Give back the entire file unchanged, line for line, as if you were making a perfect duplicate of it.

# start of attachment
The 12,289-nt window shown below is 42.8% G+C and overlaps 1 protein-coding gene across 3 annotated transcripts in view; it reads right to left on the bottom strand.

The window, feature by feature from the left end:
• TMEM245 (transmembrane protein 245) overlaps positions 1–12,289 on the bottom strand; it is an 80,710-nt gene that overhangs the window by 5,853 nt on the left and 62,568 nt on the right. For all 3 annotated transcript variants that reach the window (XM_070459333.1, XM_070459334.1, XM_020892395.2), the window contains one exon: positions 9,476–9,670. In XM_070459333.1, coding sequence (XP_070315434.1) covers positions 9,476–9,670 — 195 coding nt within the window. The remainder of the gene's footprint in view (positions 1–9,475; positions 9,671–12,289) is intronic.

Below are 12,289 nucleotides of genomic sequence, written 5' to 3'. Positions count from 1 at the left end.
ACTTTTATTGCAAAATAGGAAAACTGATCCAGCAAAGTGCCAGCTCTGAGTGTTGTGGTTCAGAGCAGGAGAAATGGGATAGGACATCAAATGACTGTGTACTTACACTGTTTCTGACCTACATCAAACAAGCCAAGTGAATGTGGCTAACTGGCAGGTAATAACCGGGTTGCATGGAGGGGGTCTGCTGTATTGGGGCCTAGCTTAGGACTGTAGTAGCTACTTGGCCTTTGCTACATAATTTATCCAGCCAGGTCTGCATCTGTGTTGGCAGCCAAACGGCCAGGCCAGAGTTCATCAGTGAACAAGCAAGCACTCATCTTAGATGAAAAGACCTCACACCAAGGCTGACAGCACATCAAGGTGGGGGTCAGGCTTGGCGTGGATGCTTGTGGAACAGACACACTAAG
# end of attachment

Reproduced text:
The 12,289-nt window shown below is 42.8% G+C and overlaps 1 protein-coding gene across 3 annotated transcripts in view; it reads right to left on the bottom strand.

The window, feature by feature from the left end:
• TMEM245 (transmembrane protein 245) overlaps positions 1–12,289 on the bottom strand; it is an 80,710-nt gene that overhangs the window by 5,853 nt on the left and 62,568 nt on the right. For all 3 annotated transcript variants that reach the window (XM_070459333.1, XM_070459334.1, XM_020892395.2), the window contains one exon: positions 9,476–9,670. In XM_070459333.1, coding sequence (XP_070315434.1) covers positions 9,476–9,670 — 195 coding nt within the window. The remainder of the gene's footprint in view (positions 1–9,475; positions 9,671–12,289) is intronic.

Below are 12,289 nucleotides of genomic sequence, written 5' to 3'. Positions count from 1 at the left end.
ACTTTTATTGCAAAATAGGAAAACTGATCCAGCAAAGTGCCAGCTCTGAGTGTTGTGGTTCAGAGCAGGAGAAATGGGATAGGACATCAAATGACTGTGTACTTACACTGTTTCTGACCTACATCAAACAAGCCAAGTGAATGTGGCTAACTGGCAGGTAATAACCGGGTTGCATGGAGGGGGTCTGCTGTATTGGGGCCTAGCTTAGGACTGTAGTAGCTACTTGGCCTTTGCTACATAATTTATCCAGCCAGGTCTGCATCTGTGTTGGCAGCCAAACGGCCAGGCCAGAGTTCATCAGTGAACAAGCAAGCACTCATCTTAGATGAAAAGACCTCACACCAAGGCTGACAGCACATCAAGGTGGGGGTCAGGCTTGGCGTGGATGCTTGTGGAACAGACACACTAAG